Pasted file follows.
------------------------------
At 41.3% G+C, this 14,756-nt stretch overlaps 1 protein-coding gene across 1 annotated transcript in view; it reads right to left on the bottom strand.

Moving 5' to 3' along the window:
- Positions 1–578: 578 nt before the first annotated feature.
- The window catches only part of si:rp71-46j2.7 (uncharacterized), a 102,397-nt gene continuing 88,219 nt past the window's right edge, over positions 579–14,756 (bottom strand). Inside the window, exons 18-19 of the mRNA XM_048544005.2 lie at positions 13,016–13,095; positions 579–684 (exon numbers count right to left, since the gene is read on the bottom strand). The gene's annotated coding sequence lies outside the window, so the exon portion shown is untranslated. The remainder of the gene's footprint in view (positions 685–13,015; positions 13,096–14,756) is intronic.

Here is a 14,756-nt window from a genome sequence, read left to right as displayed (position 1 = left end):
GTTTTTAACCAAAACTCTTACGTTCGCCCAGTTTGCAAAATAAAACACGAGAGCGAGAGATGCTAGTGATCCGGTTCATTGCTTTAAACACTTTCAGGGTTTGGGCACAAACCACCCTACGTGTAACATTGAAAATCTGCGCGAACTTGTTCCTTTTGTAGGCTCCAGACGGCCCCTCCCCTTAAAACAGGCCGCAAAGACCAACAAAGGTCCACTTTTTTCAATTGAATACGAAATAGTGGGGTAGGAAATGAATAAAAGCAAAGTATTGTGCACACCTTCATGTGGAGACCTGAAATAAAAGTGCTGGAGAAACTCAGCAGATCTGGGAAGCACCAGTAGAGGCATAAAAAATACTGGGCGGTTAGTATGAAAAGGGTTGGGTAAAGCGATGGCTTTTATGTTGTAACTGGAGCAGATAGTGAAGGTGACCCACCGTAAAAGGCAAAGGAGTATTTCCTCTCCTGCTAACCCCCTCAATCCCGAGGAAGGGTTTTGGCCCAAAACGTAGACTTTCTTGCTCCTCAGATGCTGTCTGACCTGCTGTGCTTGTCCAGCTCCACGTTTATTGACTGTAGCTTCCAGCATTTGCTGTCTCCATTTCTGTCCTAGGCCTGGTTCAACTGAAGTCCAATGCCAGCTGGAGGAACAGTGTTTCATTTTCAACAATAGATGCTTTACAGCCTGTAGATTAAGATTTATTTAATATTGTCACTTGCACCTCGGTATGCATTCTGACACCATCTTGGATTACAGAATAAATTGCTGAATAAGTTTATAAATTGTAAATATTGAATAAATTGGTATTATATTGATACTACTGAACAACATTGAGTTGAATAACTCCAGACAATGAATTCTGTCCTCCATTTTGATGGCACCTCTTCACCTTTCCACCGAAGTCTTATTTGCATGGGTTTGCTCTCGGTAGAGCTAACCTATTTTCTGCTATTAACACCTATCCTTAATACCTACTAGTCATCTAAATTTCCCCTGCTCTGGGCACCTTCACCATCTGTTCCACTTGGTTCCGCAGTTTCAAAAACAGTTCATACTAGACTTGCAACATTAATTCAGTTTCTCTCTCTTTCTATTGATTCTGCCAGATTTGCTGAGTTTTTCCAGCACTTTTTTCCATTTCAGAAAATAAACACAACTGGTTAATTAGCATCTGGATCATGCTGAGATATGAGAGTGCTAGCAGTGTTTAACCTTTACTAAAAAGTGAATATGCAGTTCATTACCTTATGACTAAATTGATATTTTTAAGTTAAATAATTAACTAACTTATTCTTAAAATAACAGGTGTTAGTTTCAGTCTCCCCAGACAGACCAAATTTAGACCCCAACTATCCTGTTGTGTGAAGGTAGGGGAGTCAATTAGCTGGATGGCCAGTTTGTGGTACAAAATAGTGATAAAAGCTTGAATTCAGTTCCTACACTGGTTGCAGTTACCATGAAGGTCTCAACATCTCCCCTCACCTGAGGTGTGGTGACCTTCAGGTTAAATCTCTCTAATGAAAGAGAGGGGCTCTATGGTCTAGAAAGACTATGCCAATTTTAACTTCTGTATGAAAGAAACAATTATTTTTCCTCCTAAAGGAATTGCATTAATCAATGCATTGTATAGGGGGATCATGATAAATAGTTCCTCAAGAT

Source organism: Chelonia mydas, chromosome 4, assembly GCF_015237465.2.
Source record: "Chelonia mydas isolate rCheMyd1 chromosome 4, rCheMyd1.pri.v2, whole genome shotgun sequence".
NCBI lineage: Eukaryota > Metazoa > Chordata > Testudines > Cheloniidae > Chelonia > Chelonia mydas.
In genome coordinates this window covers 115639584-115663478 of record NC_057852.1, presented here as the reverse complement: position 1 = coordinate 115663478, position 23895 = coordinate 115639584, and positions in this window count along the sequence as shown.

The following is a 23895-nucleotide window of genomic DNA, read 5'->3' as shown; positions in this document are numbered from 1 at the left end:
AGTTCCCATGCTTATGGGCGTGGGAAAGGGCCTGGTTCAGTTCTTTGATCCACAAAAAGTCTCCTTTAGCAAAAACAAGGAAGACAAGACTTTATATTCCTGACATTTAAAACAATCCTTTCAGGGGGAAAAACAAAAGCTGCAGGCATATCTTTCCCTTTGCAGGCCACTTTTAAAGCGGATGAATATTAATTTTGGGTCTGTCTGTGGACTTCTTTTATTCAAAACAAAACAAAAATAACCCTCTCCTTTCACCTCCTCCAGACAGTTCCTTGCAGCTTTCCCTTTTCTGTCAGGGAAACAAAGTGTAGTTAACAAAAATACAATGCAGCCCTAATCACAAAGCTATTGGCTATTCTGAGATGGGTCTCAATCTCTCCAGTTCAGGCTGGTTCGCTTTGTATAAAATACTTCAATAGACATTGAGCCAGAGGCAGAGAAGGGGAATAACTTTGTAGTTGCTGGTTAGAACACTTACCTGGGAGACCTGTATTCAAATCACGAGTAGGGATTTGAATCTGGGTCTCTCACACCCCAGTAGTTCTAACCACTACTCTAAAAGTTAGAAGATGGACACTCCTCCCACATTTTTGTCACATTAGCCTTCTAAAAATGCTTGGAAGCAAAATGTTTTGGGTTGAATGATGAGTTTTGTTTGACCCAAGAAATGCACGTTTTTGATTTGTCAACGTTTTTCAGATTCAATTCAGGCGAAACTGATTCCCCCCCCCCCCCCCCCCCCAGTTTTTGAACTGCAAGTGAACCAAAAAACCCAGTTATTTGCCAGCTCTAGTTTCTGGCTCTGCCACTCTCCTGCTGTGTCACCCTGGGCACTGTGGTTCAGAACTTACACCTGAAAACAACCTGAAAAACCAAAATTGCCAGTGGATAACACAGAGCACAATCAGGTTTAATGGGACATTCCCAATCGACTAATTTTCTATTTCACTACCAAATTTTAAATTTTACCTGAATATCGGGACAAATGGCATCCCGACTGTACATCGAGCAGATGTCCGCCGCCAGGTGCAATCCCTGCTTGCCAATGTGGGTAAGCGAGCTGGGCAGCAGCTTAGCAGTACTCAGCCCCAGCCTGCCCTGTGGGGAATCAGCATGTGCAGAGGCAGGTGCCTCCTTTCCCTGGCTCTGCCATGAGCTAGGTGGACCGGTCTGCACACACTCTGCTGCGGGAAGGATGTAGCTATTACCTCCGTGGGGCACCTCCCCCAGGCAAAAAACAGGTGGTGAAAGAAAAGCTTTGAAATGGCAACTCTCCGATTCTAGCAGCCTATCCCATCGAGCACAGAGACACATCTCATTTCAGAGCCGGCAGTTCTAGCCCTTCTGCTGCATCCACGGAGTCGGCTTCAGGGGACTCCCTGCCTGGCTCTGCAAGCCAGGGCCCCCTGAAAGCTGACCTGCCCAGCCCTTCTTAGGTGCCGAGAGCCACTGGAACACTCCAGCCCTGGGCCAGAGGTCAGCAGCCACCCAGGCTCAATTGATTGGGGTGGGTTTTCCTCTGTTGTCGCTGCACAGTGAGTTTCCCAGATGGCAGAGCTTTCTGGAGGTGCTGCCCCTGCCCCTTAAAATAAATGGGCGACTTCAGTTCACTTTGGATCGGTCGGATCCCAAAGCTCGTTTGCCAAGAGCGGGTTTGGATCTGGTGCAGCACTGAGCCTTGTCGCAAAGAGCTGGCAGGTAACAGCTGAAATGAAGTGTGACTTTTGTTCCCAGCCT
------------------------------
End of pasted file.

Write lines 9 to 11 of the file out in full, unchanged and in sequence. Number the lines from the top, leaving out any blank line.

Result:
NCBI lineage: Eukaryota > Metazoa > Chordata > Testudines > Cheloniidae > Chelonia > Chelonia mydas.
In genome coordinates this window covers 115639584-115663478 of record NC_057852.1, presented here as the reverse complement: position 1 = coordinate 115663478, position 23895 = coordinate 115639584, and positions in this window count along the sequence as shown.

The following is a 23895-nucleotide window of genomic DNA, read 5'->3' as shown; positions in this document are numbered from 1 at the left end: